Friday, July 22, 2011


This summer I went swimming,
This summer I might have drowned
But I held my breath and I kicked my feet
And I moved my arms around, I moved my arms around.

I have a land based friend who likes to go swimming. But, he will only go to his nearby beach to swim at high tide or two hours either side of it. Something about the rocky, slippery shoreline at low tide prevents him from getting in the water at that time. I on the other hand can be anchored just off that same beach and swim whenever I damn well please. An important consideration when temperatures here around the Isle of Long are approaching the 100 degree mark along with high humidity. Today I took the plunge four times starting a little after 7 AM and the last one just before sunset. Tomorrow will be another scorcher for those on land. If your looking for me chances are I'll be in the water.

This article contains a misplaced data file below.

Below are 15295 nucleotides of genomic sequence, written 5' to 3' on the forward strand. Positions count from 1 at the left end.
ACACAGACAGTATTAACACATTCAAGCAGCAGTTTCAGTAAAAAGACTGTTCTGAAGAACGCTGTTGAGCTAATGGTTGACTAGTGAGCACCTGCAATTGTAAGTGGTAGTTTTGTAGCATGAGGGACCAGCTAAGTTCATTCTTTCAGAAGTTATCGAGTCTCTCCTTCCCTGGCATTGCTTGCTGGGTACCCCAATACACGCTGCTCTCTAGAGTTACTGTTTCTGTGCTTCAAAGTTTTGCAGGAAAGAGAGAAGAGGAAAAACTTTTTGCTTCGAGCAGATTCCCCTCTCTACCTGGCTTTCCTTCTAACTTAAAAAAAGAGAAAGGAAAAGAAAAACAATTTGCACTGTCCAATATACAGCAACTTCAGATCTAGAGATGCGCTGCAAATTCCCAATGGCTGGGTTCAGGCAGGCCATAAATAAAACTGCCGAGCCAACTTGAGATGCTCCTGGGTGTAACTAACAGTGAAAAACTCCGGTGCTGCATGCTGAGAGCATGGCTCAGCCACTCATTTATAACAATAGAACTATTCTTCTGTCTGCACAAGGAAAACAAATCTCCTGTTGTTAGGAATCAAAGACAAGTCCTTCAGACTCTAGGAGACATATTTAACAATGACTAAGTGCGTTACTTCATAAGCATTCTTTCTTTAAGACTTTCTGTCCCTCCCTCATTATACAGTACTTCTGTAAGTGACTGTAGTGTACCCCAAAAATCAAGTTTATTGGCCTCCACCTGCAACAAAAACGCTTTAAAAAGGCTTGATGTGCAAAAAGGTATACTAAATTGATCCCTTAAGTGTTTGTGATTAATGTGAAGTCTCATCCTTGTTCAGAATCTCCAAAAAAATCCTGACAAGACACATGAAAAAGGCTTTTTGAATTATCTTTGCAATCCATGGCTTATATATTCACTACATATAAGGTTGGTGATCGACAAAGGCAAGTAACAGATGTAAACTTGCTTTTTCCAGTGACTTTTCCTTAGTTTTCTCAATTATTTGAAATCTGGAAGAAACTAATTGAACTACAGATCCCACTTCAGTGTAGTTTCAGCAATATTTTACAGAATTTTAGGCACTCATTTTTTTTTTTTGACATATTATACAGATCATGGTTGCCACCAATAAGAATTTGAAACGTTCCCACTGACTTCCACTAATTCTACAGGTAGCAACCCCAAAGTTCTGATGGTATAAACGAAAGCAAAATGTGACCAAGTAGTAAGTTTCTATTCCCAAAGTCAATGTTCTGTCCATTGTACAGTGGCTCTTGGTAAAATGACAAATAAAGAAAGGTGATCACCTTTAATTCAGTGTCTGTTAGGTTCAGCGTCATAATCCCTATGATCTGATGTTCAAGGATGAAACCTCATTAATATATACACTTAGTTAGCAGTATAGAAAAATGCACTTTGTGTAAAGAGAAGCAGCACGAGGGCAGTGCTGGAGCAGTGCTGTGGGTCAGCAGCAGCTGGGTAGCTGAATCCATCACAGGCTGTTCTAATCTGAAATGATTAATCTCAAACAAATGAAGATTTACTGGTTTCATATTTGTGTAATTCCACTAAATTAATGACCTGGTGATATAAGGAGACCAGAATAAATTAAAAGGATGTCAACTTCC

Tuesday, July 19, 2011


While there are things on board that can wait to be done like my overflowing project box. Then are somethings that are on the must do/ASAP list. Like repairing the oars for my Porta Boat dingy. I've mentioned before how I am really glad I purchased my Porta Boat dingy and am surprised that I don't see more of them on cruising sail boats. Mine has worked well for ten years despite the abuse I give it. That's ten years of folding and unfolding dragging it up on rocky Isle of Long beaches etc. So I should not have been surprised when heading back to the boat from a grocery trip one of the oars started to separate despite my gaffer tape fix of a few years ago. So after ten years in a salt water environment it was obviously time to fix the oar in a more permanent fashion.

The Porta Boat's lightweight  oars are made up of aluminum and plastic. They are also meant to be taken apart for easy storage: